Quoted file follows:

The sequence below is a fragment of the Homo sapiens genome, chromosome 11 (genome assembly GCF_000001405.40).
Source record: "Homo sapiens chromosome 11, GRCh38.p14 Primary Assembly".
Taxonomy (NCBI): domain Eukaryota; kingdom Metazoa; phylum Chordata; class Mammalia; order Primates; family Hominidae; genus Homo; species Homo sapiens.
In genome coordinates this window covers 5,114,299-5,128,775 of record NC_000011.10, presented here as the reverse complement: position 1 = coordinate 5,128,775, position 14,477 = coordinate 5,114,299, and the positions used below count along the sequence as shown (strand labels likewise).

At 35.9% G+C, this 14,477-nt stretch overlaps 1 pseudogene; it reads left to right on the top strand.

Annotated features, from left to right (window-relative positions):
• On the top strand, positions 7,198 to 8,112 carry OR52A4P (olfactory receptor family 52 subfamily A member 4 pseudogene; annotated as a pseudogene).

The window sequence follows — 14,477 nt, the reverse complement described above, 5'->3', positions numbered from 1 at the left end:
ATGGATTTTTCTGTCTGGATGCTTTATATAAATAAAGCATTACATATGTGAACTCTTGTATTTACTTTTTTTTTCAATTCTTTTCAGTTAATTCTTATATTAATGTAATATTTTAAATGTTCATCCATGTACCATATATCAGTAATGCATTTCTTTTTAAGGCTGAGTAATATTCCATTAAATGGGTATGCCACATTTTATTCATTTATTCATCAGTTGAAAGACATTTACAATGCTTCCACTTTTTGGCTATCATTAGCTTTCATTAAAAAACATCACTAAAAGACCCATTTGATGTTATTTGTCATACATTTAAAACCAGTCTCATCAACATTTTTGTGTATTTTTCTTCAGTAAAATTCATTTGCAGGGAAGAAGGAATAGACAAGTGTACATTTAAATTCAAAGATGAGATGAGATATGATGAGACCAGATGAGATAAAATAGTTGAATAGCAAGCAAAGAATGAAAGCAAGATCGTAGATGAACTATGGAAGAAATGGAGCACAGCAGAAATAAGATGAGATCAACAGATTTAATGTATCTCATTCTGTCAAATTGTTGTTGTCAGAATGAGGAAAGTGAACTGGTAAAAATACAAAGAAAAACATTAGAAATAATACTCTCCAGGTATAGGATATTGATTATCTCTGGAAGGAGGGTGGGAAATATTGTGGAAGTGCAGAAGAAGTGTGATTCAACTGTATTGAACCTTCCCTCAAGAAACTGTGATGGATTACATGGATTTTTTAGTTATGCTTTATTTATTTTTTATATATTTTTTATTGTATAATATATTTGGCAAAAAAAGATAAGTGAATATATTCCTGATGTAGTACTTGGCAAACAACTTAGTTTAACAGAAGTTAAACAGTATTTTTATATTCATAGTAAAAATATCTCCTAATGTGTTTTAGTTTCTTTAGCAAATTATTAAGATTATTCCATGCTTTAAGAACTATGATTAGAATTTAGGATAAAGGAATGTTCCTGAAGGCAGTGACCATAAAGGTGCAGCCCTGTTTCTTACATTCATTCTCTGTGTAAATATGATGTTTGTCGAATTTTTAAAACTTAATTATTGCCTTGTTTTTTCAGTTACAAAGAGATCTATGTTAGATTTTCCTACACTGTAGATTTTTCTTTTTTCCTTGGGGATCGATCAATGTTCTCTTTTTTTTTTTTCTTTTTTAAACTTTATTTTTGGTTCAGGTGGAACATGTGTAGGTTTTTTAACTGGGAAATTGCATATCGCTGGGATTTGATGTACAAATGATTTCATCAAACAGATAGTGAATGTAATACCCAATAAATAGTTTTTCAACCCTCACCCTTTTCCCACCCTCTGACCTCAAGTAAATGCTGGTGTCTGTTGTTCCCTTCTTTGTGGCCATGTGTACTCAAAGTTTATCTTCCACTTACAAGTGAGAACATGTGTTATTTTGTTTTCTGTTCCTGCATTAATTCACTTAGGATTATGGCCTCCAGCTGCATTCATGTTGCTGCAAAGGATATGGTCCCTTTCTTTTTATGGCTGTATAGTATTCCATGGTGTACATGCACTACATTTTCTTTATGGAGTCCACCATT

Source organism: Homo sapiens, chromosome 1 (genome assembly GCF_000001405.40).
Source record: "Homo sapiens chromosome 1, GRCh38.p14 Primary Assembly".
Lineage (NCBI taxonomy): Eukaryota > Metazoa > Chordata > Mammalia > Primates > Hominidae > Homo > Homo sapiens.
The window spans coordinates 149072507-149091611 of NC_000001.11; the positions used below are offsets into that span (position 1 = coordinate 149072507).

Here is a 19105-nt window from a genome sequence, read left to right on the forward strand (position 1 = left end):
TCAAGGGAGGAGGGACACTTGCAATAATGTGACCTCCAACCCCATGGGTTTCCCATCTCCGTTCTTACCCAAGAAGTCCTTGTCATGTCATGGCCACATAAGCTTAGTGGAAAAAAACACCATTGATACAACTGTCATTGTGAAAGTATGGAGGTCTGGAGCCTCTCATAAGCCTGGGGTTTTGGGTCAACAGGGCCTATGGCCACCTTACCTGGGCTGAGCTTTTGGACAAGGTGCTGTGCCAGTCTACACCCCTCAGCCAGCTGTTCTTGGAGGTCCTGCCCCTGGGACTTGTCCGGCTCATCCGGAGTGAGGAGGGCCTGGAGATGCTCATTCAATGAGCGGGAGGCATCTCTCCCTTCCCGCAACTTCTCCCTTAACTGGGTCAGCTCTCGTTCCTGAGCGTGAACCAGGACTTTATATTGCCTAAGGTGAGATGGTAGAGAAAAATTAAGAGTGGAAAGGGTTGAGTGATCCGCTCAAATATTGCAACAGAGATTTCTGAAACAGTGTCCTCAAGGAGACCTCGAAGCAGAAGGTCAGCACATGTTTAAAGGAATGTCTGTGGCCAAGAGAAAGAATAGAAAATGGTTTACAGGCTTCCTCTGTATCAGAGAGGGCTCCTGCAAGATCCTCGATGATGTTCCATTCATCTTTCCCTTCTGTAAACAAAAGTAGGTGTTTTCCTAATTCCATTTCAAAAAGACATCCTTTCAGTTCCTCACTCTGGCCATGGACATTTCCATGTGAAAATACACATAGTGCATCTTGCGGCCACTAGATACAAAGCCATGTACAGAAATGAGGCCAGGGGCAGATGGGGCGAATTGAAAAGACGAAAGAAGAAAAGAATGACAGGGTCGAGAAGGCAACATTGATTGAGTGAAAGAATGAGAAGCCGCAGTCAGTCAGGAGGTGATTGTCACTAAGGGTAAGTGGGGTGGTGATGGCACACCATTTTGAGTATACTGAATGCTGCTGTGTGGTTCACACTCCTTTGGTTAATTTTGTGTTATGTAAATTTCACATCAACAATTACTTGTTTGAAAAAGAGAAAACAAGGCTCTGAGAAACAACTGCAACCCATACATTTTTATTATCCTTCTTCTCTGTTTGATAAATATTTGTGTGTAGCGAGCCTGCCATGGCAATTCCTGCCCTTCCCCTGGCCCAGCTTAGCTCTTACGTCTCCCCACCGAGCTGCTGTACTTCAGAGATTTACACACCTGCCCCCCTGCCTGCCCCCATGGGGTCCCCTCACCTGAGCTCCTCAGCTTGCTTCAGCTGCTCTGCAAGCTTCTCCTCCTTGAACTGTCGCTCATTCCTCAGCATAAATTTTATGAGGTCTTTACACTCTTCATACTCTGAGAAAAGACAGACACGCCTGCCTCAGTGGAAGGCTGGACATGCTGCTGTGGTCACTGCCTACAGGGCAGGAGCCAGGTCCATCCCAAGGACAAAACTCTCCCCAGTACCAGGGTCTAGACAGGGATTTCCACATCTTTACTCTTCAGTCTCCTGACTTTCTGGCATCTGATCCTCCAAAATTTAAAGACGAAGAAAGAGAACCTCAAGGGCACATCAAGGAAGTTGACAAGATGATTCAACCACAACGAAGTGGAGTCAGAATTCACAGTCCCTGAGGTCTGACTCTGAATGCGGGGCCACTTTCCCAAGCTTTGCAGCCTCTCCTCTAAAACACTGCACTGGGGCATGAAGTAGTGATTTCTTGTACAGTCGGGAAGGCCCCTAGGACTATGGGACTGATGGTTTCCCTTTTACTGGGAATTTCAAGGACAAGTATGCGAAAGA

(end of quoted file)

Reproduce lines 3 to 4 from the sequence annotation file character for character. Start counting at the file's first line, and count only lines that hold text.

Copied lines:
Taxonomy (NCBI): domain Eukaryota; kingdom Metazoa; phylum Chordata; class Mammalia; order Primates; family Hominidae; genus Homo; species Homo sapiens.
In genome coordinates this window covers 5,114,299-5,128,775 of record NC_000011.10, presented here as the reverse complement: position 1 = coordinate 5,128,775, position 14,477 = coordinate 5,114,299, and the positions used below count along the sequence as shown (strand labels likewise).